ALL STATEMENTS IN THIS DISCUSSION THAT ARE NOT HISTORICAL ARE FORWARD-LOOKING STATEMENTS. STATEMENTS PRECEDED BY, FOLLOWED BY OR THAT OTHERWISE INCLUDE THE WORDS "BELIEVES," "EXPECTS," "ANTICIPATES," "INTENDS,” "PROJECTS," "ESTIMATES,” "PLANS," "MAY INCREASE," "MAY FLUCTUATE" AND SIMILAR EXPRESSIONS OR FUTURE OR CONDITIONAL VERBS SUCH AS "SHOULD", "WOULD", "MAY" AND "COULD" ARE GENERALLY FORWARD-LOOKING IN NATURE AND NOT HISTORICAL FACTS. THESE FORWARD-LOOKING STATEMENTS WERE BASED ON VARIOUS FACTORS AND WERE DERIVED UTILIZING NUMEROUS IMPORTANT ASSUMPTIONS AND OTHER IMPORTANT FACTORS THAT COULD CAUSE ACTUAL RESULTS TO DIFFER MATERIALLY FROM THOSE IN THE FORWARD-LOOKING STATEMENTS. FORWARD-LOOKING STATEMENTS INCLUDE THE INFORMATION CONCERNING OUR FUTURE FINANCIAL PERFORMANCE, BUSINESS STRATEGY, PROJECTED PLANS AND OBJECTIVES. THESE FACTORS INCLUDE, AMONG OTHERS, THE FACTORS SET FORTH BELOW UNDER THE HEADING "RISK FACTORS." ALTHOUGH WE BELIEVE THAT THE EXPECTATIONS REFLECTED IN THE FORWARD-LOOKING STATEMENTS ARE REASONABLE, WE CANNOT GUARANTEE FUTURE RESULTS, LEVELS OF ACTIVITY, PERFORMANCE OR ACHIEVEMENTS. MOST OF THESE FACTORS ARE DIFFICULT TO PREDICT ACCURATELY AND ARE GENERALLY BEYOND OUR CONTROL. WE ARE UNDER NO OBLIGATION TO PUBLICLY UPDATE ANY OF THE FORWARD-LOOKING STATEMENTS TO REFLECT EVENTS OR CIRCUMSTANCES AFTER THE DATE HEREOF OR TO REFLECT THE OCCURRENCE OF UNANTICIPATED EVENTS. READERS ARE CAUTIONED NOT TO PLACE UNDUE RELIANCE ON THESE FORWARD-LOOKING STATEMENTS. REFERENCES IN THIS FORM 10-K, UNLESS ANOTHER DATE IS STATED, ARE TO DECEMBER 31, 2013. AS USED HEREIN, THE “COMPANY,” “WE,” “US,” “OUR” AND WORDS OF SIMILAR MEANING REFER TO PEDEVCO CORP. (D/B/A PACIFIC ENERGY DEVELOPMENT), WHICH WAS KNOWN AS BLAST ENERGY SERVICES, INC. UNTIL JULY 30, 2012, AND ITS WHOLLY-OWNED AND PARTIALLY-OWNED SUBSIDIARIES, BLAST AFJ, INC. PACIFIC ENERGY DEVELOPMENT CORP., CONDOR ENERGY TECHNOLOGY LLC, WHITE HAWK PETROLEUM, LLC, PACIFIC ENERGY TECHNOLOGY SERVICES, LLC, PACIFIC ENERGY & RARE EARTH LIMITED, BLACKHAWK ENERGY LIMITED, RED HAWK PETROLEUM, LLC, AND PACIFIC ENERGY DEVELOPMENT MSL LLC, UNLESS OTHERWISE STATED.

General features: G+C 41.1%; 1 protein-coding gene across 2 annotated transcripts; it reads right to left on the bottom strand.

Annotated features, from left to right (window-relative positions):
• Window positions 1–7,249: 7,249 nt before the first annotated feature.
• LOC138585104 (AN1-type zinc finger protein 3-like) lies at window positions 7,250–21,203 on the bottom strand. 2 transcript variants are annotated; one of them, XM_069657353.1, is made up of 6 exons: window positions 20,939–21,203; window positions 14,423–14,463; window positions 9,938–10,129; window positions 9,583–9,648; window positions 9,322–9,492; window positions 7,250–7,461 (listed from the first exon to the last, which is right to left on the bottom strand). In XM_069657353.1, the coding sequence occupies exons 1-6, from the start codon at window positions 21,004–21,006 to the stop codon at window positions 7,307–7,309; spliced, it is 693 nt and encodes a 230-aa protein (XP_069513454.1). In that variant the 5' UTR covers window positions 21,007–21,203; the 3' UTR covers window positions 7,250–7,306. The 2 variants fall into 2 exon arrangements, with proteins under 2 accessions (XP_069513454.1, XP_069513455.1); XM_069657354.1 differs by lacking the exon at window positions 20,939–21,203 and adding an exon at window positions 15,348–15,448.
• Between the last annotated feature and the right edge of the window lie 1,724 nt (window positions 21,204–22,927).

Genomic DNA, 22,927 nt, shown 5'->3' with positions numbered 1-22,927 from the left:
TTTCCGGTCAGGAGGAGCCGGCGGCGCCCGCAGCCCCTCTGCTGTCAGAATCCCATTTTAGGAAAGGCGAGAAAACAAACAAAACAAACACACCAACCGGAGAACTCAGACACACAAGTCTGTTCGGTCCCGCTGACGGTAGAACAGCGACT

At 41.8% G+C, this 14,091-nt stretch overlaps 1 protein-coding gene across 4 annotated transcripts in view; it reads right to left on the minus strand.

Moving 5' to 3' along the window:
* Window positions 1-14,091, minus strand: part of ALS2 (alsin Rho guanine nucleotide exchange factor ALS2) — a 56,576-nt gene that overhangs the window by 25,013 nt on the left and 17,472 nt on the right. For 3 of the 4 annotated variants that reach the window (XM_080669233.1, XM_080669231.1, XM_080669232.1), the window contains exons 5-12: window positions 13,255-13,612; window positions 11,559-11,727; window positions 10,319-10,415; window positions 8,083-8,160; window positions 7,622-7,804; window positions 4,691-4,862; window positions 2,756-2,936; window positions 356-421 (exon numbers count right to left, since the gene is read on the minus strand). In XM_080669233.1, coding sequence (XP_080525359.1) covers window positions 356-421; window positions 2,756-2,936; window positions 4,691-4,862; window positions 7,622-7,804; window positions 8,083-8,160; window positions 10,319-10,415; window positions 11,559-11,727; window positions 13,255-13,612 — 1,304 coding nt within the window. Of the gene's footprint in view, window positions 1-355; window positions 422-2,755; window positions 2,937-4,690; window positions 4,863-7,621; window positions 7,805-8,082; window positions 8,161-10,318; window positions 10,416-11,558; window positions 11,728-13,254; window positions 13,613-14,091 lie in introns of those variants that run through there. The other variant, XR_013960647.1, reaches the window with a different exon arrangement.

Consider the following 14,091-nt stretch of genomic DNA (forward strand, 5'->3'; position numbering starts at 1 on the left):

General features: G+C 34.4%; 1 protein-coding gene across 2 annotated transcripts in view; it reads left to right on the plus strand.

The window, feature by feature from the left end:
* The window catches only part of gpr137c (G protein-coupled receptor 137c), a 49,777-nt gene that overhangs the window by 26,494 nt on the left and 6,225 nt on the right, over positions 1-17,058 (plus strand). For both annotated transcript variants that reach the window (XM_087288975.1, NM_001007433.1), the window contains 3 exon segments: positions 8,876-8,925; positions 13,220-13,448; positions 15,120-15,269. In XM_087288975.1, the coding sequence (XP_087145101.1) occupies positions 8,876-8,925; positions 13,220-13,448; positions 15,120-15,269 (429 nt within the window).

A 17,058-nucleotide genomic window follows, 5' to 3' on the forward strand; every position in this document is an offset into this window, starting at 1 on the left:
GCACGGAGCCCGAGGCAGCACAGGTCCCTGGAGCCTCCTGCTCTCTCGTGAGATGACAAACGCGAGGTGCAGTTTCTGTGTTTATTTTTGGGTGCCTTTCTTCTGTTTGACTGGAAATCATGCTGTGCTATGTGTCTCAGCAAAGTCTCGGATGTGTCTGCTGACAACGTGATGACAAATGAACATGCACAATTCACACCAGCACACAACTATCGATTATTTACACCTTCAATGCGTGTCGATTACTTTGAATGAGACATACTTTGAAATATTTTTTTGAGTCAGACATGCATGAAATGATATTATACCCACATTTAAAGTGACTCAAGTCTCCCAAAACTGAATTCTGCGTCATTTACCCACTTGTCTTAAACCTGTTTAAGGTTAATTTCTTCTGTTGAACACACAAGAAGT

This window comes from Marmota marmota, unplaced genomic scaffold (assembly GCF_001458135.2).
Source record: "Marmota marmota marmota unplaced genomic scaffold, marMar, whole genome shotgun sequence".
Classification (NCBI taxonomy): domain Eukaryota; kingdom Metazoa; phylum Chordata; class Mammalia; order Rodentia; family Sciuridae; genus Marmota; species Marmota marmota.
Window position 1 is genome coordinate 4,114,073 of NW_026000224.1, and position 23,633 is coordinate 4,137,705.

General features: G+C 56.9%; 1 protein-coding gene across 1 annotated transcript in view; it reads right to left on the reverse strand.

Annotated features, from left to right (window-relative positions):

This Annual Report on Form 10-K (this “Annual Report”) may contain forward-looking statements which are subject to a number of risks and uncertainties, many of which are beyond our control. All statements, other than statements of historical fact included in this Annual Report, regarding our strategy, future operations, financial position, estimated revenues and losses, projected costs and cash flows, prospects, plans and objectives of management are forward-looking statements. When used in this Annual Report, the words “could,” “believe,” “anticipate,” “intend,” “estimate,” “expect,” “may,” “should,” “continue,” “predict,” “potential,” “project” and similar expressions are intended to identify forward-looking statements, although not all forward-looking statements contain such identifying words.